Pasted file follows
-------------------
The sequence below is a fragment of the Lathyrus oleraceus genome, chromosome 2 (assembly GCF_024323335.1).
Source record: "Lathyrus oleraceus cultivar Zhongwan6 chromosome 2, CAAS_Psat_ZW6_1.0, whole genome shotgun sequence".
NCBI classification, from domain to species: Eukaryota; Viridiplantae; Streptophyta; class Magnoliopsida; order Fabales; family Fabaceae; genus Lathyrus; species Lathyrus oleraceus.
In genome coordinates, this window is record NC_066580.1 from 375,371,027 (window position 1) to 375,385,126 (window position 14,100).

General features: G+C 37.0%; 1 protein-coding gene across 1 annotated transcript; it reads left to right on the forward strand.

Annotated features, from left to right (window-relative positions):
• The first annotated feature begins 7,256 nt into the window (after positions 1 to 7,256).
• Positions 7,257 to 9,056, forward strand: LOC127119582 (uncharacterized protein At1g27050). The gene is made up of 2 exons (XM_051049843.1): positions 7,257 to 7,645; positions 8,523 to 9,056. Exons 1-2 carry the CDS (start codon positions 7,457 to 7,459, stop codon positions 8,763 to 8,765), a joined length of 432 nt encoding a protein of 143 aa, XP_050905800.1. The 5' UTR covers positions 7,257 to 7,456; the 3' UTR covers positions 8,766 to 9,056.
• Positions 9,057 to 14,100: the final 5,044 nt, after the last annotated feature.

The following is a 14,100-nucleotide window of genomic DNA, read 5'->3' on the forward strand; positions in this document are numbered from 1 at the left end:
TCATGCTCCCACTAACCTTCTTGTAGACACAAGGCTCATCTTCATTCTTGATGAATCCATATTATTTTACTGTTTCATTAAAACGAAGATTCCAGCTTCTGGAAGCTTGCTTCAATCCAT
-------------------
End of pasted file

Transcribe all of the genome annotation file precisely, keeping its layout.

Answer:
The sequence below is a fragment of the Lathyrus oleraceus genome, chromosome 2 (assembly GCF_024323335.1).
Source record: "Lathyrus oleraceus cultivar Zhongwan6 chromosome 2, CAAS_Psat_ZW6_1.0, whole genome shotgun sequence".
NCBI classification, from domain to species: Eukaryota; Viridiplantae; Streptophyta; class Magnoliopsida; order Fabales; family Fabaceae; genus Lathyrus; species Lathyrus oleraceus.
In genome coordinates, this window is record NC_066580.1 from 375,371,027 (window position 1) to 375,385,126 (window position 14,100).

General features: G+C 37.0%; 1 protein-coding gene across 1 annotated transcript; it reads left to right on the forward strand.

Annotated features, from left to right (window-relative positions):
• The first annotated feature begins 7,256 nt into the window (after positions 1 to 7,256).
• Positions 7,257 to 9,056, forward strand: LOC127119582 (uncharacterized protein At1g27050). The gene is made up of 2 exons (XM_051049843.1): positions 7,257 to 7,645; positions 8,523 to 9,056. Exons 1-2 carry the CDS (start codon positions 7,457 to 7,459, stop codon positions 8,763 to 8,765), a joined length of 432 nt encoding a protein of 143 aa, XP_050905800.1. The 5' UTR covers positions 7,257 to 7,456; the 3' UTR covers positions 8,766 to 9,056.
• Positions 9,057 to 14,100: the final 5,044 nt, after the last annotated feature.

The following is a 14,100-nucleotide window of genomic DNA, read 5'->3' on the forward strand; positions in this document are numbered from 1 at the left end:
TCATGCTCCCACTAACCTTCTTGTAGACACAAGGCTCATCTTCATTCTTGATGAATCCATATTATTTTACTGTTTCATTAAAACGAAGATTCCAGCTTCTGGAAGCTTGCTTCAATCCAT